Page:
Figure 1

Relationship between β-cell function and FPG concentration in subjects with NGT. Subjects were divided in deciles based on FPG concentration. Each data point is the mean of 29 subjects. The line is the least-square fit for the data points and is best described by exponential decay function [ISIR index = 32 exp(0.04FPG)] and has a correlation coefficient of r = 0.96 (P < 0.0001). Conc, concentration; G, glucose; IR, insulin resistance measured with the Matsuda index; ISR, insulin secretory rate.

Figure 1

Relationship between β-cell function and FPG concentration in subjects with NGT. Subjects were divided in deciles based on FPG concentration. Each data point is the mean of 29 subjects. The line is the least-square fit for the data points and is best described by exponential decay function [ISIR index = 32 exp(0.04FPG)] and has a correlation coefficient of r = 0.96 (P < 0.0001). Conc, concentration; G, glucose; IR, insulin resistance measured with the Matsuda index; ISR, insulin secretory rate.

Close modal

Fasting versus postload plasma glucose and risk of type 2 diabetes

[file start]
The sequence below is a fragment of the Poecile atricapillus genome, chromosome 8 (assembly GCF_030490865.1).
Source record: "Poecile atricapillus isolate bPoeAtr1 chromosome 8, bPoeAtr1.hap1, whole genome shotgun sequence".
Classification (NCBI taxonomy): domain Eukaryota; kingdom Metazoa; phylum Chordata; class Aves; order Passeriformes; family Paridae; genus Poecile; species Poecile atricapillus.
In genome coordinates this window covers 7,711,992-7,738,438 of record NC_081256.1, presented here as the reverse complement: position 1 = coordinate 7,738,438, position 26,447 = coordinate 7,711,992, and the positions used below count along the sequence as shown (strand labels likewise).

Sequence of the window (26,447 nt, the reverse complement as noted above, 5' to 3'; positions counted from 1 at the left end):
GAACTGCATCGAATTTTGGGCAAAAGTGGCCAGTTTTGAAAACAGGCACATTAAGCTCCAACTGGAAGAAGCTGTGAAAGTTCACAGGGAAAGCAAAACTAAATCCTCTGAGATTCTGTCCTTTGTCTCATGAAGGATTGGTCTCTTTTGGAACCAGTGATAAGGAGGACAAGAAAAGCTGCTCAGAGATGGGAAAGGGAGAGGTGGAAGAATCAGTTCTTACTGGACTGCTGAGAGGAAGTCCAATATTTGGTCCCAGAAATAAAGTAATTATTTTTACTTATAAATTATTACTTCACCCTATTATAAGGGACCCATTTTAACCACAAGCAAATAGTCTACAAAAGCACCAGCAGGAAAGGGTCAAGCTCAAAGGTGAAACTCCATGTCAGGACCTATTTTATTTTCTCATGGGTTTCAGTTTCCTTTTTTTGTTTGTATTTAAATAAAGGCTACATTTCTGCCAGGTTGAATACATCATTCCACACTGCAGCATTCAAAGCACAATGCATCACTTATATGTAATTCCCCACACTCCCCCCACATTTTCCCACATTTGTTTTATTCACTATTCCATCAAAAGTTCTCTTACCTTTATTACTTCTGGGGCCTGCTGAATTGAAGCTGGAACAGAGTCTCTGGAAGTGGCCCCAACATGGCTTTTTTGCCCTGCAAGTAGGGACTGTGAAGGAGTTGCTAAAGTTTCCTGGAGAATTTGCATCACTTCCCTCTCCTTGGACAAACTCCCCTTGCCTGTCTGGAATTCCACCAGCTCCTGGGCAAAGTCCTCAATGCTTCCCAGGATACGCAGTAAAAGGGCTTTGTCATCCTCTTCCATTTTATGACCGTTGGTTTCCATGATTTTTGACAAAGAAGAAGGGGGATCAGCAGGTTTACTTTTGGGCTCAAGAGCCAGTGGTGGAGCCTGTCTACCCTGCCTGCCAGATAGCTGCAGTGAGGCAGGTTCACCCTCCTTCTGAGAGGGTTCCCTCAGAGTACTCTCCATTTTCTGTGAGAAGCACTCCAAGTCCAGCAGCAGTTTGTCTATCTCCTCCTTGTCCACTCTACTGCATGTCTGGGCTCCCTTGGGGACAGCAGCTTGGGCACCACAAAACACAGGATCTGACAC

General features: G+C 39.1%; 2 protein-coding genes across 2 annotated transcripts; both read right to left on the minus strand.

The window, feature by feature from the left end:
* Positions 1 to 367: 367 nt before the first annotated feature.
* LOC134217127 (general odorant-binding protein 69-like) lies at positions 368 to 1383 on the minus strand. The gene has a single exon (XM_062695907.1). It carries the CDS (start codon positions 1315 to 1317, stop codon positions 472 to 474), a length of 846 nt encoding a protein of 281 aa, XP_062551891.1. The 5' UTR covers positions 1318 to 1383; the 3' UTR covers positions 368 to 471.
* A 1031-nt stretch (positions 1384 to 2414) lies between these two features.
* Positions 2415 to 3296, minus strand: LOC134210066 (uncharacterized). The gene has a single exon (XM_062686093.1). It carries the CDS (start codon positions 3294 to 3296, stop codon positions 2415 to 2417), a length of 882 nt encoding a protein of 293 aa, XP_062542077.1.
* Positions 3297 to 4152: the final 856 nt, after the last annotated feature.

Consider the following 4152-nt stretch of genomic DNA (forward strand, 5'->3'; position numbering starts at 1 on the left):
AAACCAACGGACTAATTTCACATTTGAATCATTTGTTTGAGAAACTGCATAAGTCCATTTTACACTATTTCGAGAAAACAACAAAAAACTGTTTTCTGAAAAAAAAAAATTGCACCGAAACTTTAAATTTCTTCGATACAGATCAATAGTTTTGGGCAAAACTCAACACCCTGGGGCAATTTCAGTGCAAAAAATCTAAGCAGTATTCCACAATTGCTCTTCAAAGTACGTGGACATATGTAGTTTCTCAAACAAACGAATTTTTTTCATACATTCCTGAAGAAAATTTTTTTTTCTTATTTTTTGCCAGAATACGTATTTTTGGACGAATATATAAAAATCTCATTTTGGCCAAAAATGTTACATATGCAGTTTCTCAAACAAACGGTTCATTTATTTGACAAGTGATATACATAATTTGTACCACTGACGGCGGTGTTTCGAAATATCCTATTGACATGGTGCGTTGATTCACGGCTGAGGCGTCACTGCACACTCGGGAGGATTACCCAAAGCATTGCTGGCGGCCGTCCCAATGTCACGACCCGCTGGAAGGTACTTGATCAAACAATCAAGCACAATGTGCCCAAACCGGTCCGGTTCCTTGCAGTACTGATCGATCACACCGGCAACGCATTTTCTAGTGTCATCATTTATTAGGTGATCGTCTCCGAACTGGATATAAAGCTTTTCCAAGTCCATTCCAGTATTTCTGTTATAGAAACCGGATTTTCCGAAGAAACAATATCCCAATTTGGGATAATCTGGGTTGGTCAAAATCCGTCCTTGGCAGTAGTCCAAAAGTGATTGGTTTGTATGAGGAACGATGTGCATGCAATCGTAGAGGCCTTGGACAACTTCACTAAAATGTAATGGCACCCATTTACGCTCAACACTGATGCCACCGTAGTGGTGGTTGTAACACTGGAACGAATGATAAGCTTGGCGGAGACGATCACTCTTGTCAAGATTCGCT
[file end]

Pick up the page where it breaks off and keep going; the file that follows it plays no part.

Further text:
Both the fasting and 2-h plasma glucose concentration during the OGTT are used to establish the diagnosis of type 2 diabetes. An increase in FPG concentration in the nondiabetic range has been shown to be associated with increased risk for future type 2 diabetes (7,8,11). Subjects with isolated IFG (FPG 100–125 mg/dl and 2-h PG <140 mg/dl) have a 7.5% annual relative risk for future type 2 diabetes compared with NGT subjects (7). Moreover, the increase in future risk for type 2 diabetes associated with the increase in FPG concentration is a continuum and begins at a level below the cut point for impaired fasting glucose (100 mg/dl) (48). Similarly, an increase in 2-h plasma glucose concentration in the nondiabetic range (e.g., in subjects with IGT) also is associated with increased risk for type 2 diabetes with greater sensitivity and lower specificity compared with the increase observed with the FPG (7,8,11). However, as discussed above, both fasting and 2-h plasma glucose concentrations correlate closely with β-cell function, the principal factor responsible for the development of type 2 diabetes (35,36). First-phase insulin secretion and hepatic insulin sensitivity are important determinants of the initial rate of rise in plasma glucose concentration after glucose ingestion (49). The rate of decline in plasma glucose concentration back toward the fasting level depends on late-phase insulin secretion and insulin sensitivity in skeletal muscle (49). Thus, changes in β-cell function and insulin sensitivity will influence not only the absolute plasma glucose concentration during the fasting state and at 2 h after a glucose load, but also the shape of plasma glucose concentration curve during the OGTT: rate of plasma glucose increase, peak plasma glucose concentration, rate of plasma glucose decrease, and the time required for the plasma glucose concentration to return to the fasting level (50). Thus, the shape of the plasma glucose concentration during the OGTT provides a surrogate measure of β-cell function and whole-body insulin resistance and is a good predictor of the future risk of type 2 diabetes, above and beyond the fasting and 2-h plasma glucose concentration (50). Consistent with this concept, we have shown that the incremental area under the glucose curve during the OGTT (ΔG0–120) strongly correlates with β-cell function (35,36), and it is a strong predictor for future risk of type 2 diabetes, independent of the glucose tolerance status (35,36). Addition of ΔG(0–120) to prediction models based on measurements taken during the fasting state significantly improves their predictive power (35,36).